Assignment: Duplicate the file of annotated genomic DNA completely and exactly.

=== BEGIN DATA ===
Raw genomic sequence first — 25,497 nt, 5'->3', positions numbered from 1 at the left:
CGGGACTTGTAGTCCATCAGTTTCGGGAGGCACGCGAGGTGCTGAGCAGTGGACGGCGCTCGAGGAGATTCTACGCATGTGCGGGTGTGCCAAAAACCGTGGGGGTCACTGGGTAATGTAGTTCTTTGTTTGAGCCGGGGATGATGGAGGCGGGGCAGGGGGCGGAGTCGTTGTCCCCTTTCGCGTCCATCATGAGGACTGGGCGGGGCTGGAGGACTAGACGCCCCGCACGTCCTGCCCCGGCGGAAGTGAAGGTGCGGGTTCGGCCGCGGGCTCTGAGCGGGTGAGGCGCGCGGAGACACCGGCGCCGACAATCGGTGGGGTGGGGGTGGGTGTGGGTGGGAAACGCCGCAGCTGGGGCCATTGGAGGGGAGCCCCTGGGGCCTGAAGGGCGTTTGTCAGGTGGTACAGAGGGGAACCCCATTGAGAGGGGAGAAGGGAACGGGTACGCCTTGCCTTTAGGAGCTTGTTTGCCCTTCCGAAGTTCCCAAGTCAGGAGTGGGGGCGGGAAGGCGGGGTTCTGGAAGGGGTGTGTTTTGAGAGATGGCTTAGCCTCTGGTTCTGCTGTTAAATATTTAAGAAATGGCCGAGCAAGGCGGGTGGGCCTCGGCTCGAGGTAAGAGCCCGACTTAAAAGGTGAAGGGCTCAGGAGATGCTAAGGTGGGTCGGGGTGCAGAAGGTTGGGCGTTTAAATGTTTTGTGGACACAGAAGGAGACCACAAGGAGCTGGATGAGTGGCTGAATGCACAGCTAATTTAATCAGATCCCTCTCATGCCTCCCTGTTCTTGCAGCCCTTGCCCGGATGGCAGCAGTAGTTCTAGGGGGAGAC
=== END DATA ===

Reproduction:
Raw genomic sequence first — 25,497 nt, 5'->3', positions numbered from 1 at the left:
CGGGACTTGTAGTCCATCAGTTTCGGGAGGCACGCGAGGTGCTGAGCAGTGGACGGCGCTCGAGGAGATTCTACGCATGTGCGGGTGTGCCAAAAACCGTGGGGGTCACTGGGTAATGTAGTTCTTTGTTTGAGCCGGGGATGATGGAGGCGGGGCAGGGGGCGGAGTCGTTGTCCCCTTTCGCGTCCATCATGAGGACTGGGCGGGGCTGGAGGACTAGACGCCCCGCACGTCCTGCCCCGGCGGAAGTGAAGGTGCGGGTTCGGCCGCGGGCTCTGAGCGGGTGAGGCGCGCGGAGACACCGGCGCCGACAATCGGTGGGGTGGGGGTGGGTGTGGGTGGGAAACGCCGCAGCTGGGGCCATTGGAGGGGAGCCCCTGGGGCCTGAAGGGCGTTTGTCAGGTGGTACAGAGGGGAACCCCATTGAGAGGGGAGAAGGGAACGGGTACGCCTTGCCTTTAGGAGCTTGTTTGCCCTTCCGAAGTTCCCAAGTCAGGAGTGGGGGCGGGAAGGCGGGGTTCTGGAAGGGGTGTGTTTTGAGAGATGGCTTAGCCTCTGGTTCTGCTGTTAAATATTTAAGAAATGGCCGAGCAAGGCGGGTGGGCCTCGGCTCGAGGTAAGAGCCCGACTTAAAAGGTGAAGGGCTCAGGAGATGCTAAGGTGGGTCGGGGTGCAGAAGGTTGGGCGTTTAAATGTTTTGTGGACACAGAAGGAGACCACAAGGAGCTGGATGAGTGGCTGAATGCACAGCTAATTTAATCAGATCCCTCTCATGCCTCCCTGTTCTTGCAGCCCTTGCCCGGATGGCAGCAGTAGTTCTAGGGGGAGAC